EU adds Saudi Arabia to 'dirty money' blacklist
The European Commission has added Saudi Arabia to a list of 23 countries seen as havens for money laundering and the financing of terrorism.
Inclusion on the list on Wednesday means the EU will now carry out additional checks on payments involving the kingdom and other listed jurisdictions, including Panama, Nigeria and the US Virgin Islands.
The countries listed, however, are not expected to be sanctioned or have restrictions applied on their trade relations with the EU.
The list was compiled as part of a crackdown on money laundering and terror financing following several recent scandals, including some involving EU banks.
"We have established the strongest anti-money laundering standards in the world, but we have to make sure that dirty money from other countries does not find its way to our financial system," EU Justice Commissioner Vera Jourava said in a statement.
"Dirty money is the lifeblood of organised crime and terrorism. This is an invitation to address your weaknesses."
Riyadh's addition to the list comes with growing concerns in the EU of the risk that Saudi Arabia poses in relation to terrorist financing, according to internal documents seen by Bloomberg.
But there are also several EU states who fear that the measure will impact trade relations with the Gulf kingdom.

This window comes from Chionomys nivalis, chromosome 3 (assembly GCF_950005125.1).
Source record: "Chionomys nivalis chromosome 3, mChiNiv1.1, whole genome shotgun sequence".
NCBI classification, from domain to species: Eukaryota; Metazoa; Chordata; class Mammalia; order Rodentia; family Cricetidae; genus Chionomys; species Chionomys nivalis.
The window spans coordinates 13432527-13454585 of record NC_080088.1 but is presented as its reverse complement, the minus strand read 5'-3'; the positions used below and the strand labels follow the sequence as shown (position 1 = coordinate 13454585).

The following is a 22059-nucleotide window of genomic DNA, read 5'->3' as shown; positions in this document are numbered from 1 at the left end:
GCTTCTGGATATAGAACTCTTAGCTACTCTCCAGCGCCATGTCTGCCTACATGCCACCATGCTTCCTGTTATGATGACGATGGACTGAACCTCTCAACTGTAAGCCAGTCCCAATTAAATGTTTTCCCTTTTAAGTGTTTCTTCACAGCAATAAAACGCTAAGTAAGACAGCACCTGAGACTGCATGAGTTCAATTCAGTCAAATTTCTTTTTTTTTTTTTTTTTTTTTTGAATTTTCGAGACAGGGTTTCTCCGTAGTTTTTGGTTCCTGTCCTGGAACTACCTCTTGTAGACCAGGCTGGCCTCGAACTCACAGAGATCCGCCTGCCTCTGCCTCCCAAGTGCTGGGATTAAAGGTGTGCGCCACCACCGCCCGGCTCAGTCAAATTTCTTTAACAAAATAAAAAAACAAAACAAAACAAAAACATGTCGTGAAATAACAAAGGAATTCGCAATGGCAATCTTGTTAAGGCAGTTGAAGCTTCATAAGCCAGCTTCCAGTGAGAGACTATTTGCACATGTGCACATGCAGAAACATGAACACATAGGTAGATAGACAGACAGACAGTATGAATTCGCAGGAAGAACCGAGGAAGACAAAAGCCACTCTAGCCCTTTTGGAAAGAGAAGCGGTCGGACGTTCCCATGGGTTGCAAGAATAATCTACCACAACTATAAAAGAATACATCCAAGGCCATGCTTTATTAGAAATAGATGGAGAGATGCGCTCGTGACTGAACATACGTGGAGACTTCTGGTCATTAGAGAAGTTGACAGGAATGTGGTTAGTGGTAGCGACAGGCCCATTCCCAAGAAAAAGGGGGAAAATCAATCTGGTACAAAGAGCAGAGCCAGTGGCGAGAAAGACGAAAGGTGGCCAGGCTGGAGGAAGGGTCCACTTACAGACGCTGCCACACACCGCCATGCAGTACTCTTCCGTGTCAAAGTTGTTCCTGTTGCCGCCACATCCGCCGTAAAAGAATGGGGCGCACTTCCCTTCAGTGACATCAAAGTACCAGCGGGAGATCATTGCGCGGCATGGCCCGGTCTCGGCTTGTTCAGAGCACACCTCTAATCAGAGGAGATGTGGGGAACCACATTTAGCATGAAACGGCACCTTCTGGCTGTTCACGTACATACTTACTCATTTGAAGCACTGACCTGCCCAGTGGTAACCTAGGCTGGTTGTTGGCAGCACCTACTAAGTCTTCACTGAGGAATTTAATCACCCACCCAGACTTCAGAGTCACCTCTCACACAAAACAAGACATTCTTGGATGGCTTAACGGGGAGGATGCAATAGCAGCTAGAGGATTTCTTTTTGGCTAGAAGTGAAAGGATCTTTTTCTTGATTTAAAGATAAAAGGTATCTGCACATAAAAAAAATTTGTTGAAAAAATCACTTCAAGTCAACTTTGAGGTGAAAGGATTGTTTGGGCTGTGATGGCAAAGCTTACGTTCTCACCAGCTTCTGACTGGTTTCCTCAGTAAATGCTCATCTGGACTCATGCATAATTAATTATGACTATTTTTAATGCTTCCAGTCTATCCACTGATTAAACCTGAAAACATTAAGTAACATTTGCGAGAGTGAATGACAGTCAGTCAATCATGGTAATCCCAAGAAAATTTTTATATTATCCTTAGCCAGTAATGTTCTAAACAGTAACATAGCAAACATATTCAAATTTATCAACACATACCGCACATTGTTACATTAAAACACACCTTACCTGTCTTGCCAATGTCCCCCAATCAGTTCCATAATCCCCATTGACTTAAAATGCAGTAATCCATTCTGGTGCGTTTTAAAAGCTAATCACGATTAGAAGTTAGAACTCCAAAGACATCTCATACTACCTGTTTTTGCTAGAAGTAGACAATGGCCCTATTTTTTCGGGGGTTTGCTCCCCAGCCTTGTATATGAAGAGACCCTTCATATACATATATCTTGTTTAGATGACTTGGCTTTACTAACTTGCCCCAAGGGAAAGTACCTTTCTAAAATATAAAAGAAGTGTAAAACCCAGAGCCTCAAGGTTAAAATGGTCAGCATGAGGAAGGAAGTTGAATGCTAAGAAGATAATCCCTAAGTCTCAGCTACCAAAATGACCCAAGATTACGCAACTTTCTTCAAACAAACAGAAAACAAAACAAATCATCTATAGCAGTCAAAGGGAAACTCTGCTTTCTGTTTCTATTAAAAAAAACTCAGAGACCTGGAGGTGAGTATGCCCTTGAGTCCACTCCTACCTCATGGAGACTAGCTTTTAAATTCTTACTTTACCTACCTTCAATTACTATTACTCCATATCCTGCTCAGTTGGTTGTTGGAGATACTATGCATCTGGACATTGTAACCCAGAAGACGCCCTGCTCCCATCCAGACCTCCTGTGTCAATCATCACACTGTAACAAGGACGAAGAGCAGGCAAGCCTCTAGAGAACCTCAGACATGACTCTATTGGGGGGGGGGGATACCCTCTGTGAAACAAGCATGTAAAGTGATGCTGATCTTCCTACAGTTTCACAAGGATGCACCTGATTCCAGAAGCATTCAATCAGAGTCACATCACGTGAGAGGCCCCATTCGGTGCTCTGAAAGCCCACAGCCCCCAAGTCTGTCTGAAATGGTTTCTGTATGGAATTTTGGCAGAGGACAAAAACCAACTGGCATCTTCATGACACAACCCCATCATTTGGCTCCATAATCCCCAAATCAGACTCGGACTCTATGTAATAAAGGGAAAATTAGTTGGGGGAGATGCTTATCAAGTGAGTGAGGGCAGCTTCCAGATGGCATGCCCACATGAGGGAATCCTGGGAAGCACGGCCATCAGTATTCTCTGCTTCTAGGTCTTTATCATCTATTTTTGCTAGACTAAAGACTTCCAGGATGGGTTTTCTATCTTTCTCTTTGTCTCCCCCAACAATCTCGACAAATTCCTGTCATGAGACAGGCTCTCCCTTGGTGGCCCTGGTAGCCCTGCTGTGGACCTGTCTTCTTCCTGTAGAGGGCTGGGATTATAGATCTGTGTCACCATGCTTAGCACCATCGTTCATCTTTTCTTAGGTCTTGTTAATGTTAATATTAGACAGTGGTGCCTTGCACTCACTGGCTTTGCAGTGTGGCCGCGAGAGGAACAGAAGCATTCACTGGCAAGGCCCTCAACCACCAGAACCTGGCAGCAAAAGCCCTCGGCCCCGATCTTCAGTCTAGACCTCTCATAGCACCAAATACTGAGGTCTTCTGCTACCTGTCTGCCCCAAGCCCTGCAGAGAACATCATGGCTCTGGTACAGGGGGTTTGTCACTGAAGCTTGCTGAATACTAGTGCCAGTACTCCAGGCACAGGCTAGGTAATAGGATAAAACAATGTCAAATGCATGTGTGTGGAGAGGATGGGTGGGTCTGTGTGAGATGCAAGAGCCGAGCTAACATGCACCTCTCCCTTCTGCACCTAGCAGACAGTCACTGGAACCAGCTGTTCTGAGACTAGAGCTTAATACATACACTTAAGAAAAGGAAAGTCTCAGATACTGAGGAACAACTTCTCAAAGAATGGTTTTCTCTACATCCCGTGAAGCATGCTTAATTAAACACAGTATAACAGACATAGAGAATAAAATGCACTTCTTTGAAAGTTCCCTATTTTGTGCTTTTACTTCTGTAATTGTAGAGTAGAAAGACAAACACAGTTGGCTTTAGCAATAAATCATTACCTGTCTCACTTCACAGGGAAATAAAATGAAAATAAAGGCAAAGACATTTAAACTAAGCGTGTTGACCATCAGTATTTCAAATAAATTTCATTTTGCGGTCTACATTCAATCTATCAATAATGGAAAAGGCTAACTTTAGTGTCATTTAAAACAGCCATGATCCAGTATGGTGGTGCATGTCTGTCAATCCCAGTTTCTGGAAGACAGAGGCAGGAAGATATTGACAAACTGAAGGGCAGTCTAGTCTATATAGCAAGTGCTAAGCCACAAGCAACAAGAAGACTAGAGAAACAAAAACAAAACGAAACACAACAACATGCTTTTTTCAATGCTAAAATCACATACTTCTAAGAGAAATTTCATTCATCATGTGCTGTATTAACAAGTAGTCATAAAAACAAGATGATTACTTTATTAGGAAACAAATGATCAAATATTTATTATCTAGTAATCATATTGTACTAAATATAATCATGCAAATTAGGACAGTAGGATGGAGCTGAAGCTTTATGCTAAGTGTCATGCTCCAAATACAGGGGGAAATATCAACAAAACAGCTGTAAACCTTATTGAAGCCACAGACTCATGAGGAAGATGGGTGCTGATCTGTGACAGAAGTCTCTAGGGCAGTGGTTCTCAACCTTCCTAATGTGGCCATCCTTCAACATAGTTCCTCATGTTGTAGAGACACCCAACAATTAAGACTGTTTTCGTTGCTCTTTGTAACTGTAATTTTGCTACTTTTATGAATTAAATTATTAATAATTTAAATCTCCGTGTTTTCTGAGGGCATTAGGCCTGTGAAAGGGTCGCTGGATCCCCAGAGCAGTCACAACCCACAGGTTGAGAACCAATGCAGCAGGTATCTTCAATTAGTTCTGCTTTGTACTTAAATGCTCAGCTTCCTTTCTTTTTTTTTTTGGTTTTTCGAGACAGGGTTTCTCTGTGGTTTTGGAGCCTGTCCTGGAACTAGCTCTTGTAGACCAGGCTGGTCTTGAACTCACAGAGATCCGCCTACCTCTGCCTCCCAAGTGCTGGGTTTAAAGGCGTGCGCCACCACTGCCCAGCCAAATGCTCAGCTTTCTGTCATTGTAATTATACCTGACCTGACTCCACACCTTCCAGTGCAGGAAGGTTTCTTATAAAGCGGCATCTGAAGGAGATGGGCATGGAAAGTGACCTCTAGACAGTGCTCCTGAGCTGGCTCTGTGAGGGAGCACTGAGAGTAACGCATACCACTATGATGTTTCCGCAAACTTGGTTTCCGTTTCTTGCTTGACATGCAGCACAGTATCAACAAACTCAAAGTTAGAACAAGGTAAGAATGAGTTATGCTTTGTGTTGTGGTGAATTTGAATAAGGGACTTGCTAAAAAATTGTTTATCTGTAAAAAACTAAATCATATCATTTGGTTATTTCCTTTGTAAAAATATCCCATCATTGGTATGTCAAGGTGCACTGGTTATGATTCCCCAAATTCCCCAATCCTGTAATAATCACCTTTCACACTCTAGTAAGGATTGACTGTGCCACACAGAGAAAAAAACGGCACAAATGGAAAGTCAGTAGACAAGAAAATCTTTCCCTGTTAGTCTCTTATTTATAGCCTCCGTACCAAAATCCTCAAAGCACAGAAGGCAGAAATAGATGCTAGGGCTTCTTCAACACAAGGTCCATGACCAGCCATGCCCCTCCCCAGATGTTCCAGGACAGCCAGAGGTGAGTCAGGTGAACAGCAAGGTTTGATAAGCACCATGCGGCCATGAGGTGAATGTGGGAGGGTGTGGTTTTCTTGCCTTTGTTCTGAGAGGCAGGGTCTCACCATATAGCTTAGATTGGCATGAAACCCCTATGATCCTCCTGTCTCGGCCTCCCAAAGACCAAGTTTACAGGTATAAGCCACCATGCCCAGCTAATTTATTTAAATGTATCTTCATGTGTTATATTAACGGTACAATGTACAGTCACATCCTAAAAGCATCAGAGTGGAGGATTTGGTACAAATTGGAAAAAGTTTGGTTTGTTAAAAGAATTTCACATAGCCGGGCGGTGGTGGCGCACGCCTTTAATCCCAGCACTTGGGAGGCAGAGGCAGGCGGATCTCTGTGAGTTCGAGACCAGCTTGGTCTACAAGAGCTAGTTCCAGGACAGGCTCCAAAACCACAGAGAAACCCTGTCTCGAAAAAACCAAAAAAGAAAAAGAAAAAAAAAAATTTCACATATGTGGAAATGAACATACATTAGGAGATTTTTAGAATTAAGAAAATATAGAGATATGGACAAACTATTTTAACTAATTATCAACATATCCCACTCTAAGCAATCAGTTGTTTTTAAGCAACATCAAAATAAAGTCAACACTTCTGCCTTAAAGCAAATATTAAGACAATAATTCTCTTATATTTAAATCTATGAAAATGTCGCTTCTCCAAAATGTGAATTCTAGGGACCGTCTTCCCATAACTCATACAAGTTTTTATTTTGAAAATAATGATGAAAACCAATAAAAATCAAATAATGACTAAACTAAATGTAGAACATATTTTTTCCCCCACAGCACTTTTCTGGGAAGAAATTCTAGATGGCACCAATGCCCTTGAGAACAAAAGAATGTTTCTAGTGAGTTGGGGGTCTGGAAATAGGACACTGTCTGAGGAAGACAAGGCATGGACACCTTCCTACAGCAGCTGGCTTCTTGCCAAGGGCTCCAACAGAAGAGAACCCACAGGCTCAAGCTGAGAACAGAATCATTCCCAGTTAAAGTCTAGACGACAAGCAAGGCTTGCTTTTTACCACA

Jourava said that the EU list is subject to continued monitoring and revisions, meaning that the EU can take countries off the list based on legislative reforms.
This is the first time the commission has compiled a blacklist based on its own methodology.
Countries are listed if they have "strategic deficiencies in their anti-money laundering and countering the financing of terrorism regimes", according to the commission's working document.
Saudi Arabia did not respond to requests for comment by Middle East Eye at the time of writing.
Other countries from the Middle East previously added to the commission's list include Iran, Iraq, Libya, Syria, Tunisia, and Yemen.
The 28 EU states now have one month, which can be extended to two, to endorse the list. They could reject it by a qualified majority.
The EU released its first ever blacklist last year in the wake of the Panama Papers leak, but was widely criticised for failing to apply its criteria to its own states which have some of the world’s worst tax havens.